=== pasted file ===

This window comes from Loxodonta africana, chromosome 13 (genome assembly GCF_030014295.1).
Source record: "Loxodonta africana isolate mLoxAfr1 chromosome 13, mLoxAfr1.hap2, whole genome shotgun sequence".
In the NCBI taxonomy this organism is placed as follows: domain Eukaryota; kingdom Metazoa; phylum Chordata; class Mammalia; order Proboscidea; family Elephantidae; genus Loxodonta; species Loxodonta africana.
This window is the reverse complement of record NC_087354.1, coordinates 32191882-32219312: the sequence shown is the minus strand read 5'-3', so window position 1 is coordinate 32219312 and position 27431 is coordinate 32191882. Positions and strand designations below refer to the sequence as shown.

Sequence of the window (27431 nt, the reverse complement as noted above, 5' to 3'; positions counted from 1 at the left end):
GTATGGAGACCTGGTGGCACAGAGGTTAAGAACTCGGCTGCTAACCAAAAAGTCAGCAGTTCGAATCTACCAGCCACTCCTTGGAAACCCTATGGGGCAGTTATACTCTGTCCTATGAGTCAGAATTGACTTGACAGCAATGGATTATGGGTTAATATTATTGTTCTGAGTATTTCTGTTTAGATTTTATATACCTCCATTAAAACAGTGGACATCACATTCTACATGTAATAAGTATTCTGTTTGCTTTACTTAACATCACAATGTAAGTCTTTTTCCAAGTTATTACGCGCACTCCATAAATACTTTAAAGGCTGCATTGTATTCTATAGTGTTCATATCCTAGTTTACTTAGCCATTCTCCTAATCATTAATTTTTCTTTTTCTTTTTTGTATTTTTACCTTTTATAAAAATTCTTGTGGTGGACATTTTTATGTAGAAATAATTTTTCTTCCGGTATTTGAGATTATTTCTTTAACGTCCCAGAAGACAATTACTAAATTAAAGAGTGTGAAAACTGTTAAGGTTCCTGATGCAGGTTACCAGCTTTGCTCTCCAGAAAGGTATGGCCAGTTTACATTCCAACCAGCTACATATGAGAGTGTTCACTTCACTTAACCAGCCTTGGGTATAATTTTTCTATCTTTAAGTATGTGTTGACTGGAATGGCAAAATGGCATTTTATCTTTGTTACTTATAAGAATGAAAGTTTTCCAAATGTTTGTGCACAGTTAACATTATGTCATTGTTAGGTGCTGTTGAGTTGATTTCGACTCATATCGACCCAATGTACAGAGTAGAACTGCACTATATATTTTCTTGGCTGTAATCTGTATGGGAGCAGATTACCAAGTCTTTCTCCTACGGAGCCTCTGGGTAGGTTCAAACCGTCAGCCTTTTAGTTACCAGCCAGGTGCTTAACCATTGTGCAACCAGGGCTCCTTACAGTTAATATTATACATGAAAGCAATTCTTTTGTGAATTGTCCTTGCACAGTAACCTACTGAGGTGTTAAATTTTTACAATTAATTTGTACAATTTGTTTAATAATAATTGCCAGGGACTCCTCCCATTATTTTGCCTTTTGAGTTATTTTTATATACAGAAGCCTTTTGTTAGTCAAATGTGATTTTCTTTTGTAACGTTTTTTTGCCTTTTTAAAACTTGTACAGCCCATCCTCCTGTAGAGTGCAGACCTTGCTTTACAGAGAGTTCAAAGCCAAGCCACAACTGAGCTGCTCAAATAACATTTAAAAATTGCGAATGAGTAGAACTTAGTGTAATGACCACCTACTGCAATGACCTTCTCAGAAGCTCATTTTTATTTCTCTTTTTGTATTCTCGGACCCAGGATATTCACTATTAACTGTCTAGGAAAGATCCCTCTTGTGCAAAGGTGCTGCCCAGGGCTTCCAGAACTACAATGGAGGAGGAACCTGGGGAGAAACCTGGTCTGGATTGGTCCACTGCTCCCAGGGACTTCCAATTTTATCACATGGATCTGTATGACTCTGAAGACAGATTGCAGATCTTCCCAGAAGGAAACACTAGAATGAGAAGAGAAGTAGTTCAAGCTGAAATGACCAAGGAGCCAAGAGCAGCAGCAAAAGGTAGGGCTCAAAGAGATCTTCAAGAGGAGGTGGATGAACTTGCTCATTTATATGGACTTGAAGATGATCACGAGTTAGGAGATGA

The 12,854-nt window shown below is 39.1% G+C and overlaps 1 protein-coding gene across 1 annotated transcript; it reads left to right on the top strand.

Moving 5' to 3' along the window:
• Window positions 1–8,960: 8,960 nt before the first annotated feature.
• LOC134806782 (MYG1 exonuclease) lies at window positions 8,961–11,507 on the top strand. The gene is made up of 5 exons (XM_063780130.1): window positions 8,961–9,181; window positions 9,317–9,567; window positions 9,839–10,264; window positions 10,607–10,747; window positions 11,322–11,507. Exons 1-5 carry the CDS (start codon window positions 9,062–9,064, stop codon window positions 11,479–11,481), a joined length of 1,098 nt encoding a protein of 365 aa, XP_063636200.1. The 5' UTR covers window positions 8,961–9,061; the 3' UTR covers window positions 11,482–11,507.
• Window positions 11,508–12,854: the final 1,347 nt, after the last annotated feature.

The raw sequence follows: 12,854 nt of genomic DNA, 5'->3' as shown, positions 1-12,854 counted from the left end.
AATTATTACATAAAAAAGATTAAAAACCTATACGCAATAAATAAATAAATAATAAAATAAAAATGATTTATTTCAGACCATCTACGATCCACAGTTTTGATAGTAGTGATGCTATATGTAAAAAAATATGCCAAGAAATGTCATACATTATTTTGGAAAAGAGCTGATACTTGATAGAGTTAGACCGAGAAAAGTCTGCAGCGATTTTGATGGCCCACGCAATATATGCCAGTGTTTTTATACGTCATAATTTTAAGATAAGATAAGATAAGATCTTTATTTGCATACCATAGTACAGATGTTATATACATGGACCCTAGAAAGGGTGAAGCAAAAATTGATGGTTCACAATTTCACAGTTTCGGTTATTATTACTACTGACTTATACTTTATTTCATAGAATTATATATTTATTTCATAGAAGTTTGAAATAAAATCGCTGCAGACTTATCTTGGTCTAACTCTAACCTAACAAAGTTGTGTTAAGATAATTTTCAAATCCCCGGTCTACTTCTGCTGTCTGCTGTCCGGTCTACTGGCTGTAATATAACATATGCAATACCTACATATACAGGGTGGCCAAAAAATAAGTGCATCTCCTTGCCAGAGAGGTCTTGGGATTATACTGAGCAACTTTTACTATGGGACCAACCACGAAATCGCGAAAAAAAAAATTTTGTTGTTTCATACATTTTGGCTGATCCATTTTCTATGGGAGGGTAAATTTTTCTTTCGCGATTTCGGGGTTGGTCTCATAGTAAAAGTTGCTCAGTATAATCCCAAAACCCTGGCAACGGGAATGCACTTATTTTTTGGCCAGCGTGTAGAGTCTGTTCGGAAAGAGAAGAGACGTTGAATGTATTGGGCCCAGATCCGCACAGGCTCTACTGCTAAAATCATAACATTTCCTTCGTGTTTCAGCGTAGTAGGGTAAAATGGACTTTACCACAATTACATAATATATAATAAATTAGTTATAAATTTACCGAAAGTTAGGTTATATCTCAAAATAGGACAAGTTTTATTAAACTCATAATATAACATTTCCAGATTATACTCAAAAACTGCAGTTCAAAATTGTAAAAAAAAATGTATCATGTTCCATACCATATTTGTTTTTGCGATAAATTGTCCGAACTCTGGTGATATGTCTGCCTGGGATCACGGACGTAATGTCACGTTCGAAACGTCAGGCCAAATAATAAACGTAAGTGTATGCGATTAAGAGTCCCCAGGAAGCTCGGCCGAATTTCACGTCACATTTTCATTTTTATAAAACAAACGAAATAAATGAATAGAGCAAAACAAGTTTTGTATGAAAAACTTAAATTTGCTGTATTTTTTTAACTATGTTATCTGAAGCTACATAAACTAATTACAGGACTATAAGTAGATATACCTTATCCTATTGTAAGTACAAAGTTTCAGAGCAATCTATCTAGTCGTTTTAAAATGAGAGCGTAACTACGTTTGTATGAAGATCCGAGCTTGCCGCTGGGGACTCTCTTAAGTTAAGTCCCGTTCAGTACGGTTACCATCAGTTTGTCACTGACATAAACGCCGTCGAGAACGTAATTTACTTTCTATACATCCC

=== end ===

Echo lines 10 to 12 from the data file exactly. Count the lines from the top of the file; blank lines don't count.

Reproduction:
• LOC134806782 (MYG1 exonuclease) lies at window positions 8,961–11,507 on the top strand. The gene is made up of 5 exons (XM_063780130.1): window positions 8,961–9,181; window positions 9,317–9,567; window positions 9,839–10,264; window positions 10,607–10,747; window positions 11,322–11,507. Exons 1-5 carry the CDS (start codon window positions 9,062–9,064, stop codon window positions 11,479–11,481), a joined length of 1,098 nt encoding a protein of 365 aa, XP_063636200.1. The 5' UTR covers window positions 8,961–9,061; the 3' UTR covers window positions 11,482–11,507.
• Window positions 11,508–12,854: the final 1,347 nt, after the last annotated feature.

The raw sequence follows: 12,854 nt of genomic DNA, 5'->3' as shown, positions 1-12,854 counted from the left end.